There might be a sense of compatibilist responsibility in it, though.-YES, nice out :)

But reasons don't cause anything by its own existence, since I argue are mental states and static information processed by a dynamic mind:
Let's say the mind have multiple reason coming as stochastic/(not determined by previous states) or not.
Reasons coming as stochastic just breaks the deterministic chain , however some reasons can be rooted back to at least some steps backwards with given additional reasons for the "why".
Only when mind find the "desirable expectation" it wants to achieve(by evaluating other reasons with competing expectations) triggers a willed action: to eat a healthy salad instead of a hamburger for example, so I find ultimate responsibility relies on agent not in information(which can be very well processed by an automatic machine with a decisions algorythm ...just to make the point that information does not trigger an output BUT just provides inputs/variables/parameters to an complex decision software, which can be very well fallible and biased also :) - management by exceptions :))

It can be the case that same scenario with same reasons(eating a healthy salad instead of a hamburger) we both have additional reasons(extra input variables, like strongest taste for a hamburger for me - another mental state/reason, for example)that we/our minds evaluate and mind gave precedence against the initial reasons(to eat healthy ) hence my mind acted against eating the hamburger even very well knowing/evaluating is or not healtly and take responsibility by tacking the associated risk/to become sick(here I stress against responsibility) What else can it be the the "responsibility" if not evaluating final results from competing reasons and acting against one to achieve that projected expecting ?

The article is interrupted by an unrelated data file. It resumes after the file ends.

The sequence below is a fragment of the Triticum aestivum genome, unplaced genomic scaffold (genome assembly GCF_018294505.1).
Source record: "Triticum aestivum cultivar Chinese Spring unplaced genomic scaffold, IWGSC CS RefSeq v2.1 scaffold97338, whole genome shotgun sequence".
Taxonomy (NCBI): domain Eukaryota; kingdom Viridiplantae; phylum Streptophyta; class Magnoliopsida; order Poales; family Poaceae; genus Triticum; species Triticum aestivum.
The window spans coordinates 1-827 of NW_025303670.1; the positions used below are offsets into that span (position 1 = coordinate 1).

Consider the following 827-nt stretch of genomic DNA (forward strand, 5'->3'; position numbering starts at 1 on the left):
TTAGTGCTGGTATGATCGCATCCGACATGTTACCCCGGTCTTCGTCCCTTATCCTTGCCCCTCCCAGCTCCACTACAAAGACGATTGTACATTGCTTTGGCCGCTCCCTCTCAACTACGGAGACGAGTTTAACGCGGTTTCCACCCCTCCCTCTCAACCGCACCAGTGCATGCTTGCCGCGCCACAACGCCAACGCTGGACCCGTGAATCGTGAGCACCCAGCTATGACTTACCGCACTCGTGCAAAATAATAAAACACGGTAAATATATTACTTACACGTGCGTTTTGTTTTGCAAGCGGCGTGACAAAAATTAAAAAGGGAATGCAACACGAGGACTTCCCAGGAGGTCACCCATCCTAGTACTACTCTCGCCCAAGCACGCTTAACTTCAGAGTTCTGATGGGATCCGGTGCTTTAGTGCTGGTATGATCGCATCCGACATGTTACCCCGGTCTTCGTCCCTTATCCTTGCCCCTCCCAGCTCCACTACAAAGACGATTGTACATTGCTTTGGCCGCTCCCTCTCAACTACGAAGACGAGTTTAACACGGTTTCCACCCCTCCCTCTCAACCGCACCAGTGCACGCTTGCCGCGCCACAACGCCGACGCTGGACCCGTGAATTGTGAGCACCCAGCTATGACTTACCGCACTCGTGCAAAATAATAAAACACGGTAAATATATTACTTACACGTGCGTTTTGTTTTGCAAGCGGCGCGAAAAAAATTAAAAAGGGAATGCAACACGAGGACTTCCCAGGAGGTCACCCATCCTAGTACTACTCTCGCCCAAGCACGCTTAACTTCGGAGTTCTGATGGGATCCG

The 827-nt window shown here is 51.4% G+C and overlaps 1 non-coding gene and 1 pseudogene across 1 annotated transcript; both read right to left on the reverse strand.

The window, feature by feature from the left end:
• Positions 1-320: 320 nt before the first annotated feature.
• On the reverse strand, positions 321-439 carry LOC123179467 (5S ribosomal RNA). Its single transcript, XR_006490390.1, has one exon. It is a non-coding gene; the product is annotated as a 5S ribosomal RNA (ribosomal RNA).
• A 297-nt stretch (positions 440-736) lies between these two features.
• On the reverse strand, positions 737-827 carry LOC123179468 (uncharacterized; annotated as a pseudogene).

Thanks for your reply and let's keep in touch(my email is carmel76@gmail.com). are you based located in NL? :)

Walter Van den Acker said...

Carmel

You said, "What else can it be the the "responsibility" if not evaluating final results from competing reasons and acting against one to achieve that projected expecting ?"

That's exactly what I would call compatibilist responsibility. As I said, we either have a reason 'to act against one competing reason' or we don't. If we don't, we are not acting rationally. If we have a reason, we are back to my original statement.
BTW, I am Belgian and my email is wr.vandenacker@gmail.com .

carmel Ka said...

Thanks for email. Can you recommend me some good compatibility philosophy in regards with agent responsibility ?
But even when we don't act against one reason(by finding the expected result not desirable, let;s say) that is still an act against one reason: for example my mind decides to stay neutral when considering 2 or more reasons: for example by fasting upon evaluating both eating an hamburger or eating a salad (that reached already due to expire date or whatever) :).

I can;t conceive not acting against one reason or another by being neutral or irational Why?
Because that final action itself is still backed up by a reason(however I can conceive a mind being irrational by being faulty, biased , unhealthy, coerced by another etc-but isn't that ultimately backed up by a reason when considering the decisson from an outside observer ?). Cheers.
I leave in NL but English speaker :)